Renters Reform – An update on what life without section 21 notices might look like
We have been waiting for an update on the Renters Reform Bill for a while. We know that it is coming into force but other that the headlines reported in the white paper there has been little in the way of how the proposed reforms will work in practice or indeed timeframes.
Whilst light in detail, we have been supplied a little more information in the last couple of weeks.
Firstly, in an interview with the BBC, Michael Gove commented that the reforms will be moved forward, indicating progress in the next couple of months. In addition, he said that ‘Rent Freezes’ and ‘Rent Caps’ were not part of the plans. Clearly welcome news for landlords who were fearing not only not being able to evict tenants but also not being able to keep the rent at market level/in line with inflation.
This has been coupled with a press release from Rishi Sunak’s Office, titled ‘Action plan to crack down on anti-social behaviour and restore pride in communities.’ In this, along with increased powers given to the police, one of the measures included was:
“Giving landlords and housing associations more powers to evict unruly tenants who ruin their neighbours’ lives through persistent noise or by being drunk and disorderly.”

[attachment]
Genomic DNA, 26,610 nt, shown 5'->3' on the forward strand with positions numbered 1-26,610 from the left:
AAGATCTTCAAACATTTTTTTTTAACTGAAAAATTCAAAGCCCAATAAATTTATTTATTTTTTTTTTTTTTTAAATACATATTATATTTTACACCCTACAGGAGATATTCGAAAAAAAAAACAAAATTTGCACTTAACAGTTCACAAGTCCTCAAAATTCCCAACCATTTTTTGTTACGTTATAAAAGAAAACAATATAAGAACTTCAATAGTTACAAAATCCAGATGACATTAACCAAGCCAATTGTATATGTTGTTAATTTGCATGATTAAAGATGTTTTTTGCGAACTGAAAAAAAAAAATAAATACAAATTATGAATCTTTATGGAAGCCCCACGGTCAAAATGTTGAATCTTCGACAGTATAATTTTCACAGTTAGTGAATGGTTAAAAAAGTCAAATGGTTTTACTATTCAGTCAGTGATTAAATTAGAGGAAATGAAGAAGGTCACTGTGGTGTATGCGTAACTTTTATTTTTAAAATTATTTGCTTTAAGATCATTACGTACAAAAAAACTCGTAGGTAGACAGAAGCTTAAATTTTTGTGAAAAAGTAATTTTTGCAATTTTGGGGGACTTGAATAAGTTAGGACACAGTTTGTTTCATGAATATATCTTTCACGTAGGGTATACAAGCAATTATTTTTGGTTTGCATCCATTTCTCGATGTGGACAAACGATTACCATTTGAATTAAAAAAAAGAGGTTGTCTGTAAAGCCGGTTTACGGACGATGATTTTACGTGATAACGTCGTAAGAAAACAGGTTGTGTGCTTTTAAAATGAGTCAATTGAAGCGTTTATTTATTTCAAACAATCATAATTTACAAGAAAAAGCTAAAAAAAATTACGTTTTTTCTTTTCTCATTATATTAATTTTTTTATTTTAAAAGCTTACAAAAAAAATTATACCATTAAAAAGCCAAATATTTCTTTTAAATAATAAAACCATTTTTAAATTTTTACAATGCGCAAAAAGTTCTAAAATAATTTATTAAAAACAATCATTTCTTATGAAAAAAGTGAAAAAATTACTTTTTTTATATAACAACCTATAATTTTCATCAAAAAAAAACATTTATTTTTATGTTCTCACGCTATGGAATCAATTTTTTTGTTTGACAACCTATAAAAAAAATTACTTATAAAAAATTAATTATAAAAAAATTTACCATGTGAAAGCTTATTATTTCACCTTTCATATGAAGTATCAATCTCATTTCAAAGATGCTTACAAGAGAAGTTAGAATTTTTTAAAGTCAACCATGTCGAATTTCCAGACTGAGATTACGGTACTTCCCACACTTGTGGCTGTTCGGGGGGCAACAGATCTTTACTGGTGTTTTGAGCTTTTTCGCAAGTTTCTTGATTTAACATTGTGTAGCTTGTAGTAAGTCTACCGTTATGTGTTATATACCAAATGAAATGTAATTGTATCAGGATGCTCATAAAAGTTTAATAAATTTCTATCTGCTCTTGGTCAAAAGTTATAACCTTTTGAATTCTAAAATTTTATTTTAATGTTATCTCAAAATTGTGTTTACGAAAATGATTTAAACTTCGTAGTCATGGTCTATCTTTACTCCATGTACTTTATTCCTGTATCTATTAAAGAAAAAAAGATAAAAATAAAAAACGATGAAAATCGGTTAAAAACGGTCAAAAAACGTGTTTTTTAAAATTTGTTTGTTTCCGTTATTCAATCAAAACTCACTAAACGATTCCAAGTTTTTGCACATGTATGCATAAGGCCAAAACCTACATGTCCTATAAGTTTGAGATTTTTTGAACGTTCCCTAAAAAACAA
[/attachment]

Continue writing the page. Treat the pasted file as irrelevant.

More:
There has been much discussion about the effect of the abolition of no-fault notices seeking possession of the property, otherwise known as section 21 notices. We now know that the heightened powers given to landlords to seek possession for the tenant’s breaches of tenancy, will include antisocial behaviour at the forefront. No doubt this will be added to in detail and in presumably other grounds, but it gives us a guide that the plans for the legislation are ramping up.
This part was to be expected but the key element of how remains outstanding and will be what many landlords and property managers will be looking out for. It is all very well and good to have intentions, but as anyone who deals with possession claims is all too aware, antisocial behaviour grounds for possession already exist and claims based on these grounds are tricky. What makes these plans different? That will certainly be something to look out for and I suspect by the way that this information is being released, we may not have to wait too long to see what the government has in mind.
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Boyes Turner are a regional UK law firm with an impressive international reach. The expertise of their teams is considerable, spanning the corporate world, technology and private clients. Richard Pulford is an Associate in the firm’s Property Disputes team with over 10 years of experience in property law. He advises on all elements of residential and commercial property matters. (email@example.com)
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